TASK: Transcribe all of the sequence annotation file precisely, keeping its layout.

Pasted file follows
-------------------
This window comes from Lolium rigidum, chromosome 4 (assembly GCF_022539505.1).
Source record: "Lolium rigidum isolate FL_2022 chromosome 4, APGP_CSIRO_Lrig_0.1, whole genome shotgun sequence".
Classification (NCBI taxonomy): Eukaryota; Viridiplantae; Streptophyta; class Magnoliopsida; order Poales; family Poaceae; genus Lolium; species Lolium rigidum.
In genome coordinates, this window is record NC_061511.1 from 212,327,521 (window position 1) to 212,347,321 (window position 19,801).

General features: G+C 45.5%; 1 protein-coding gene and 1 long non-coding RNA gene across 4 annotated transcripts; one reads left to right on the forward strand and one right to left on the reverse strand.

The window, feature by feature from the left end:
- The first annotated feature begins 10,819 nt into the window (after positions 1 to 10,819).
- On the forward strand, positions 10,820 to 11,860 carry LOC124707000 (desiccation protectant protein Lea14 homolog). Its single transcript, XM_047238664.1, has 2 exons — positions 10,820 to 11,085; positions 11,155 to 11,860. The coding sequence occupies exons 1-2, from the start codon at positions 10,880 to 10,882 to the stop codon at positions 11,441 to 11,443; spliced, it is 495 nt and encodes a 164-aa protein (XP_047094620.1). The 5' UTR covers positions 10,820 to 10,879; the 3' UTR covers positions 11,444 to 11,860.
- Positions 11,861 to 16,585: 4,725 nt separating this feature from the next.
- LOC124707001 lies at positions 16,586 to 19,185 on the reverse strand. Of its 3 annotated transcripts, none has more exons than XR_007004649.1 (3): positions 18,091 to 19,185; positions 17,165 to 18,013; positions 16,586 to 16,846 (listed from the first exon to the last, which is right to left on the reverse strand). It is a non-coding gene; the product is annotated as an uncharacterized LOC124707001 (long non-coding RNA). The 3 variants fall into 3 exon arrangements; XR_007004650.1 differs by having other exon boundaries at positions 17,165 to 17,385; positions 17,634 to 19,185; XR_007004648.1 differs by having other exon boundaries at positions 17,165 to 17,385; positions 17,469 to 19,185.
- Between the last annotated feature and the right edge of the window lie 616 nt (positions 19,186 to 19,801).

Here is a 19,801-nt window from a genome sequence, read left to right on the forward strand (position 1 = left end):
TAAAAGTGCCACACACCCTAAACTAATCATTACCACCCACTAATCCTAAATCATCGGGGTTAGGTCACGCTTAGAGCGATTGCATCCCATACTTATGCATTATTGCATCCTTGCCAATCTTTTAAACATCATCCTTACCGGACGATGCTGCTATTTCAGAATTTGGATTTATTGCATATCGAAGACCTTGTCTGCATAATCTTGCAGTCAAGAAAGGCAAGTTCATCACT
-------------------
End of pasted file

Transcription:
This window comes from Lolium rigidum, chromosome 4 (assembly GCF_022539505.1).
Source record: "Lolium rigidum isolate FL_2022 chromosome 4, APGP_CSIRO_Lrig_0.1, whole genome shotgun sequence".
Classification (NCBI taxonomy): Eukaryota; Viridiplantae; Streptophyta; class Magnoliopsida; order Poales; family Poaceae; genus Lolium; species Lolium rigidum.
In genome coordinates, this window is record NC_061511.1 from 212,327,521 (window position 1) to 212,347,321 (window position 19,801).

General features: G+C 45.5%; 1 protein-coding gene and 1 long non-coding RNA gene across 4 annotated transcripts; one reads left to right on the forward strand and one right to left on the reverse strand.

The window, feature by feature from the left end:
- The first annotated feature begins 10,819 nt into the window (after positions 1 to 10,819).
- On the forward strand, positions 10,820 to 11,860 carry LOC124707000 (desiccation protectant protein Lea14 homolog). Its single transcript, XM_047238664.1, has 2 exons — positions 10,820 to 11,085; positions 11,155 to 11,860. The coding sequence occupies exons 1-2, from the start codon at positions 10,880 to 10,882 to the stop codon at positions 11,441 to 11,443; spliced, it is 495 nt and encodes a 164-aa protein (XP_047094620.1). The 5' UTR covers positions 10,820 to 10,879; the 3' UTR covers positions 11,444 to 11,860.
- Positions 11,861 to 16,585: 4,725 nt separating this feature from the next.
- LOC124707001 lies at positions 16,586 to 19,185 on the reverse strand. Of its 3 annotated transcripts, none has more exons than XR_007004649.1 (3): positions 18,091 to 19,185; positions 17,165 to 18,013; positions 16,586 to 16,846 (listed from the first exon to the last, which is right to left on the reverse strand). It is a non-coding gene; the product is annotated as an uncharacterized LOC124707001 (long non-coding RNA). The 3 variants fall into 3 exon arrangements; XR_007004650.1 differs by having other exon boundaries at positions 17,165 to 17,385; positions 17,634 to 19,185; XR_007004648.1 differs by having other exon boundaries at positions 17,165 to 17,385; positions 17,469 to 19,185.
- Between the last annotated feature and the right edge of the window lie 616 nt (positions 19,186 to 19,801).

Here is a 19,801-nt window from a genome sequence, read left to right on the forward strand (position 1 = left end):
TAAAAGTGCCACACACCCTAAACTAATCATTACCACCCACTAATCCTAAATCATCGGGGTTAGGTCACGCTTAGAGCGATTGCATCCCATACTTATGCATTATTGCATCCTTGCCAATCTTTTAAACATCATCCTTACCGGACGATGCTGCTATTTCAGAATTTGGATTTATTGCATATCGAAGACCTTGTCTGCATAATCTTGCAGTCAAGAAAGGCAAGTTCATCACT